Academicians decry removal of NDFP books from university libraries

Published October 18, 2021, 11:32 AM

by Gabriela Baron

“An attack on the library is an attack on the very heart of the University itself.”

This was the response of the Academics Unite for Democracy and Human Rights (AUDHR) as it decried the removal of books and documents published by the National Democratic Front of the Philippines (NDFP) in at least three state university libraries.

Books recently pulled out from The Kalinga State University (KSU), Isabela State University (ISU), and Aklan State University (ASU) recently included the Comprehensive Agreement on Respect for Human Rights and International Humanitarian Law (CARHIHL); NDFP Declaration and Program of Action for the Rights, Protection, and Welfare of Children; and the Government of the Philippines-NDFP Peace Negotiations Major Arguments.

The removal was done to supposedly “protect” the youth and students from insurgent ideology.

AUDHR likened the removal to the Nazi takeover of Germany in 1933 where public and university libraries and book shops were raided to pillage books considered “subversive.”

“In the Philippines, the deadly red-tagging of students, faculty, and workers in the academic sector has witnessed an unprecedented upsurge under the Duterte administration,” the group said.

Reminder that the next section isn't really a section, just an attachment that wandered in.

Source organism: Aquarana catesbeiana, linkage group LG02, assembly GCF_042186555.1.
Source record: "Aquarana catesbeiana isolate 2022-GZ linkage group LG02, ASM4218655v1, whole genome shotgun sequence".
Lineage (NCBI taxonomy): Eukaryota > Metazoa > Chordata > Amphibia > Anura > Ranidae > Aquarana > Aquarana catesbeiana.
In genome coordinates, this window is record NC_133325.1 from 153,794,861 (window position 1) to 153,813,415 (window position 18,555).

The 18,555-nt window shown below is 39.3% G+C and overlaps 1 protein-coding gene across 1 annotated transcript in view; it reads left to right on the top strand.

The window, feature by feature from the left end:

“As the government further escalates its campaign, the attack on academic freedom has recently taken on another extremely palpable and ominous form. Books and the libraries which house them have now become target,” it added.

After a library inspection last Sept. 1 in KSU by a group of policemen and soldiers, a librarian was allegedly forced to remove books deemed “subversive” from their shelves.

A week later, ISU president imposed a ban on “communist” books in ISU library and voluntarily turned them over to the National Intelligence Coordinating Agency (NICA).

ASU, meanwhile, also surrendered all “subversive” textbooks and reading materials in its library when Aklan Police Provincial Office allegedly reached out to ASU to ask them to turn over books not considered “mentally healthy” for students.

AUDHR called the move “grave and dangerous precedents for the society and a whole.”

“We therefore call on all students, teachers, librarians, researchers, education workers, publishers, writers, and everyone who values academic freedom and the life of the mind to take a united stand to protect our libraries and universities from military and police incursion.”